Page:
Steps for developing student-designed curriculum:


  1. Ask students to brainstorm as a group to develop topics associated with the class—this can be done individually first and/or in small groups and then opened up into a whole group discussion.

  2. Once the class has determined a set of topics, ask them to rank them in order of interest.

  3. Ask pairs to generate a list of essential questions associated with each topic.

  4. Explicitly teach standards and work with students to unpack necessary skills and standards that work with each question developed.

  5. In pairs ask students to develop project ideas that cover a variety of standards—one independent project and one group or pair assignment.

  6. Combine the work of all the students and flush out with appropriate lessons based on their ideas.

  7. Provide students a with a working draft of the curriculum for revision.

  8. When each unit presents itself, offer students the opportunity to further develop project ideas and choose from what their classmates developed.

  9. Teach and allow students to create their own means of assessment as well.

  10. Always require students to reflect on all processes based on the standards.

Implications of student-generated curriculum:


  • Students are more engaged in topics they selected; let’s face it, we all are more invested in our own ideas.

  • Inquiry-designed curriculum focused on the interests of students while covering the necessary standards and topics.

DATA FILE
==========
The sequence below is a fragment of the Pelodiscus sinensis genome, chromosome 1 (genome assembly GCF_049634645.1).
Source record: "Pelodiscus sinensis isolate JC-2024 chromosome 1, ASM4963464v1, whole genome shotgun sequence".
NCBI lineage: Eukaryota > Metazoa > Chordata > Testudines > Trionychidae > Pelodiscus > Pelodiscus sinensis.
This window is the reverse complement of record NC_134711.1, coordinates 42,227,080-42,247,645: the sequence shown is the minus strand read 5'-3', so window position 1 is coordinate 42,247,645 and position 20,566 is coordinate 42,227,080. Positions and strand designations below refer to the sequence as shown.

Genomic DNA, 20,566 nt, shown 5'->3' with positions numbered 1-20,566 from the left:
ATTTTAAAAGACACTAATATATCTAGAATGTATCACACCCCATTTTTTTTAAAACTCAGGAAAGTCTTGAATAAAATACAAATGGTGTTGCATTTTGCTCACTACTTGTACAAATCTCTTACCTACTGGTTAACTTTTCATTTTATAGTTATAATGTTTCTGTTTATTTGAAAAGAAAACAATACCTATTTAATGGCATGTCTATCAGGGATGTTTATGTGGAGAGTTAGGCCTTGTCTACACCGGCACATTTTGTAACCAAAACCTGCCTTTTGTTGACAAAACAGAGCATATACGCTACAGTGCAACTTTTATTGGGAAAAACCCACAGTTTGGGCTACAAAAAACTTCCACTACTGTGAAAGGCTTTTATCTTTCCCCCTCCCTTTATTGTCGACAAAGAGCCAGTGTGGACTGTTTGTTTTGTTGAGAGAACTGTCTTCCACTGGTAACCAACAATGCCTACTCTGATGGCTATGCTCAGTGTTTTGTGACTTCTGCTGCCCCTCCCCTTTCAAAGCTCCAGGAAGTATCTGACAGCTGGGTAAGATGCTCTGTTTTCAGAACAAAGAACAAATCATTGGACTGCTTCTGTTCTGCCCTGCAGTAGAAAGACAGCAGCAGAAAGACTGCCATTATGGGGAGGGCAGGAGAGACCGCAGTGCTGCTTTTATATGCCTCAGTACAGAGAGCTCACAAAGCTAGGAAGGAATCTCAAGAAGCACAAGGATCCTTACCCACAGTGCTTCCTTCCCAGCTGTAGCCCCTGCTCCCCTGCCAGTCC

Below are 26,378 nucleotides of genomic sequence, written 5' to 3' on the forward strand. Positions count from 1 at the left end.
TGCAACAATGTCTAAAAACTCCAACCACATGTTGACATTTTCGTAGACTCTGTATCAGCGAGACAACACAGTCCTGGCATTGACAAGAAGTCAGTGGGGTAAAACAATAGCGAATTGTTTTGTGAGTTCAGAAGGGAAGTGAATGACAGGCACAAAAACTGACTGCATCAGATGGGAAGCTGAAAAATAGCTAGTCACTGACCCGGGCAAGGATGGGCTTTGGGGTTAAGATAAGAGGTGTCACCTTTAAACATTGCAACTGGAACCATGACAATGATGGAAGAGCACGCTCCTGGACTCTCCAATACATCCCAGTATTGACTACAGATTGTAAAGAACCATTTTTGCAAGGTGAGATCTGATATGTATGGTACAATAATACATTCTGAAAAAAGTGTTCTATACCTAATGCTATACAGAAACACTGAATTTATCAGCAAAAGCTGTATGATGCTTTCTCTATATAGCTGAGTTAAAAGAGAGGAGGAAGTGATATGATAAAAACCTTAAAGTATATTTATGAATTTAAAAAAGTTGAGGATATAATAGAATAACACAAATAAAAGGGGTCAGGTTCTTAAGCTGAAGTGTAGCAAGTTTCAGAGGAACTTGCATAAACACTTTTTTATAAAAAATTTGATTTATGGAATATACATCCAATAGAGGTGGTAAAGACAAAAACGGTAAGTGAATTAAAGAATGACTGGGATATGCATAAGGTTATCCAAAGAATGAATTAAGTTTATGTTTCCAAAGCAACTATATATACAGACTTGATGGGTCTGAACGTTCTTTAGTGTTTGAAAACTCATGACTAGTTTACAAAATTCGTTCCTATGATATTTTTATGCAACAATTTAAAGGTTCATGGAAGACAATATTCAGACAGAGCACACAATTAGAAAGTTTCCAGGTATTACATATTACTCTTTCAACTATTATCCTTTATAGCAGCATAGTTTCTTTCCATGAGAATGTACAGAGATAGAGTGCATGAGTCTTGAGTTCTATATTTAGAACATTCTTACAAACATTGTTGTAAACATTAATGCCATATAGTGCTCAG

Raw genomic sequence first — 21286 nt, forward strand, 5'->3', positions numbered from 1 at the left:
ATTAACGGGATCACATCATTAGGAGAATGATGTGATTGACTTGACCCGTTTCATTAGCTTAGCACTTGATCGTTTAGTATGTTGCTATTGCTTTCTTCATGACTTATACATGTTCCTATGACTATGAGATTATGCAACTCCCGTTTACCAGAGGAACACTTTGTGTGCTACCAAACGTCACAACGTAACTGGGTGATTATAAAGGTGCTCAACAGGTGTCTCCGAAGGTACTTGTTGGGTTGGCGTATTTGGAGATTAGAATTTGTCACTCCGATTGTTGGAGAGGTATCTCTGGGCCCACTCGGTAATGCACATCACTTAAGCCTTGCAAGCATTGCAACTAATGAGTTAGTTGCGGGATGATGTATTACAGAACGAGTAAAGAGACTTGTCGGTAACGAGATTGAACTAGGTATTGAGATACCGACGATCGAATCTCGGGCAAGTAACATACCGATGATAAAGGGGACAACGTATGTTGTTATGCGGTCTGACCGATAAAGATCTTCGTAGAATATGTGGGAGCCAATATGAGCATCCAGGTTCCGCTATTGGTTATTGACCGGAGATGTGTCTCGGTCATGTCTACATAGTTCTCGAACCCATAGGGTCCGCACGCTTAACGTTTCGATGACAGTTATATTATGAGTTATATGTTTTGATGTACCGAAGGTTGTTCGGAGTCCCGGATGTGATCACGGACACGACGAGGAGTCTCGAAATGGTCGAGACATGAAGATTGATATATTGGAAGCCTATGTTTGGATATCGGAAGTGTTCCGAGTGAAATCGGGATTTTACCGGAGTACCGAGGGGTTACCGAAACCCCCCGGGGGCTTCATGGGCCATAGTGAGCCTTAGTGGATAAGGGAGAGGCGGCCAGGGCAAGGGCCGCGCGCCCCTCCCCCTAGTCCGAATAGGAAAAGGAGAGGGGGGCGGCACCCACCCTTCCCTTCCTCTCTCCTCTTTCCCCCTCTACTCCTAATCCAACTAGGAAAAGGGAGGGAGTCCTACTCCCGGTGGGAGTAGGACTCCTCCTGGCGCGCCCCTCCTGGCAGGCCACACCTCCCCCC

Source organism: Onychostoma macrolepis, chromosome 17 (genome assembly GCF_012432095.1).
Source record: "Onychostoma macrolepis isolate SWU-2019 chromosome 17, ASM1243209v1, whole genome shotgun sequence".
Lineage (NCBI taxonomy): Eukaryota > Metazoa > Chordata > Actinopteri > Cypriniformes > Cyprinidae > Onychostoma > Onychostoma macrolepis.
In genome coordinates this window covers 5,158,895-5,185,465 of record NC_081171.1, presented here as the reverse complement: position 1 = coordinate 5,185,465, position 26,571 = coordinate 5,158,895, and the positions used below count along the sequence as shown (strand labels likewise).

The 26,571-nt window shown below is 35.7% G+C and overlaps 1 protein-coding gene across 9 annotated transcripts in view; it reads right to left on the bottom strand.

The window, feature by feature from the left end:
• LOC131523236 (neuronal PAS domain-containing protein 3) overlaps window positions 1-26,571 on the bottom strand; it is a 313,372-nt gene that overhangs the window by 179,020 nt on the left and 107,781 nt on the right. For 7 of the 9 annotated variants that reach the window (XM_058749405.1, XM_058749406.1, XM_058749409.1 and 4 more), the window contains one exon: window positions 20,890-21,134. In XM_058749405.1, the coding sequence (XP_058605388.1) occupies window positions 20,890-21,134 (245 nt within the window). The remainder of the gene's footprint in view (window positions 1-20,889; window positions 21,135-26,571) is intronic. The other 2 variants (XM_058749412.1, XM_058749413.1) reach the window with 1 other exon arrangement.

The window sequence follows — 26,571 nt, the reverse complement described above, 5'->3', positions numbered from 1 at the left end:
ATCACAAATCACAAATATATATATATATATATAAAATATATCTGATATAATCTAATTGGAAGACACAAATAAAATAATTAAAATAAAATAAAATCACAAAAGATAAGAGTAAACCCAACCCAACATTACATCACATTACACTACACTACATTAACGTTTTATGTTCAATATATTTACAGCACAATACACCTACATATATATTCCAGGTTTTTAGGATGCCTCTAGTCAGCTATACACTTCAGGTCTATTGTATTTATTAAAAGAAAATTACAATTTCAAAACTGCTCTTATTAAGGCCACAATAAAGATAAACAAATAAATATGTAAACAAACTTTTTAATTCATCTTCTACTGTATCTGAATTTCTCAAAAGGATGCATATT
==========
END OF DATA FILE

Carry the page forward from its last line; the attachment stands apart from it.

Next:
• We can still connect ideas that students wouldn’t have known about through a lens they chose.

  • Promotes a culture of success and interest.

  • Engages students in meaningful learning and questioning.

  • Forces students to be in the driver’s seat and allows them to be accountable for their own learning.

Thoughts

In this current culture of shifted teacher evaluation and the inherent anxiety of our own assessment, teachers are almost forced to control their environments for what appears to be optimal output. Conflicting messages from the administration and current pedagogical trends add to the challenges of creating meaningful learning for our students. Although tradition has always had the teacher in charge, the times are no longer as they were; students should be the masters of their own learning.

As the world becomes more globally connected and the information is to be gathered from a multitude of places, teachers shouldn’t have to compete with these other formats to help students learn. Teachers should be engaging students with the tools they are already using, expanding their use and knowledge of the formats and letting kids choose their own adventures. The new role of the teacher is as the facilitator of learning, collaborator, and resource to the students who often have different knowledge that can help inform teaching.

If we can relinquish old ideas of what “teacher” means, perhaps we can open ourselves up to embracing new technologies and generating excitement about learning. Start small, enlist the help of students to design their next project.

How can you start shifting control in your space? Please share.

The opinions expressed in Work in Progress are strictly those of the author(s) and do not reflect the opinions or endorsement of Editorial Projects in Education, or any of its publications.